The first line of each day is what I actually did and the parentheses beside it show what my scheduled workout was...

Week 6 (3.4.13 to 3.10.13):

Monday: 45 minutes spin class (rest)
Tuesday:  2.82 miles at 7:49 pace (4 miles)
Wednesday:  30 minutes yoga (CT cardio)
Thursday: 3.32 miles at 8:35 pace (4 miles, weights)
Friday: rest- and by "rest", i mean standing in heels all day and night and running around like a crazy person setting up for and executing an event (rest)
Saturday: 8.04 miles at 8:56 pace (8 mile long run)
Sunday: 90 minutes frisbee (3 miles/frisbee)

My first cutback week during this training cycle came at the perfect time. It was the week of my big dinner at work and it was also the week when my foot pain flared up a little bit. I worked late nights and had some trouble squeezing workouts in. I went to spin class on Monday so that I could get it over with before my schedule got too out of control. On Tuesday and Thursday, I went for late afternoon runs and then returned to work for more long hours. I shortened them both because of mild foot pain and felt that I could get away with this during a cut-back week. Wednesday, a snow day in which I worked from home, I let myself rest and only did some quick yoga in my living room.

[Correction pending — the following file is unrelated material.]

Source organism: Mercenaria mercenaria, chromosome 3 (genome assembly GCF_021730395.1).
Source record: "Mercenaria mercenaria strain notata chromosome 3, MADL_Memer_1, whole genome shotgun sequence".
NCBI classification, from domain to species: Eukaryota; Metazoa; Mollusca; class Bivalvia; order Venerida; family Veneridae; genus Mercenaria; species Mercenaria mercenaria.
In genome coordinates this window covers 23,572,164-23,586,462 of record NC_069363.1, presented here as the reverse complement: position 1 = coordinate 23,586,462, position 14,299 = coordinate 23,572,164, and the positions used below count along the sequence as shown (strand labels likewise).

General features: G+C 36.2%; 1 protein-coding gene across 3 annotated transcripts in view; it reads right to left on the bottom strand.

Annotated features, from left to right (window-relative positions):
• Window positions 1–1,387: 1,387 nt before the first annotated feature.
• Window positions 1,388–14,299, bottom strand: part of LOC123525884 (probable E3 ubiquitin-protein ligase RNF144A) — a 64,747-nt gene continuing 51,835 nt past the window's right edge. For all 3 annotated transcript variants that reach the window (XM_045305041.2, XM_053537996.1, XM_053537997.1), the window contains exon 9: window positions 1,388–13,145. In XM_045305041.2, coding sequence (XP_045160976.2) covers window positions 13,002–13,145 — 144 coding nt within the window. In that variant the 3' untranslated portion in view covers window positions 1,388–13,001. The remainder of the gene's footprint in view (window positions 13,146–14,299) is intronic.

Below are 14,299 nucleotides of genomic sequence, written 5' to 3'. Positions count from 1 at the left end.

The hardest workout of the week, though, was my long run on Saturday after all the work was done. My ten miler the week before had been tough- it was really cold, windy and felt long, so I wanted a confidence booster during this eight miler. Long hours on my feet the day before, and two late-night glasses of de-stress wine, left me feeling tired and lethargic, even after nine hours of sleep. The weather was amazing- 60's and sunny- and I felt guilty for not being more happy to be running under the beautiful sun. Around mile 5, my friend Nathaniel, running in the opposite direction, called my name from across the street and that gave me some adrenaline. About a half a mile later, though, I was looking at a trash can as I threw away my gu packet and tripped on a jagged piece of the sidewalk. I was moving pretty fast so I went flying and skinned both knees and my right elbow, forearm and hand.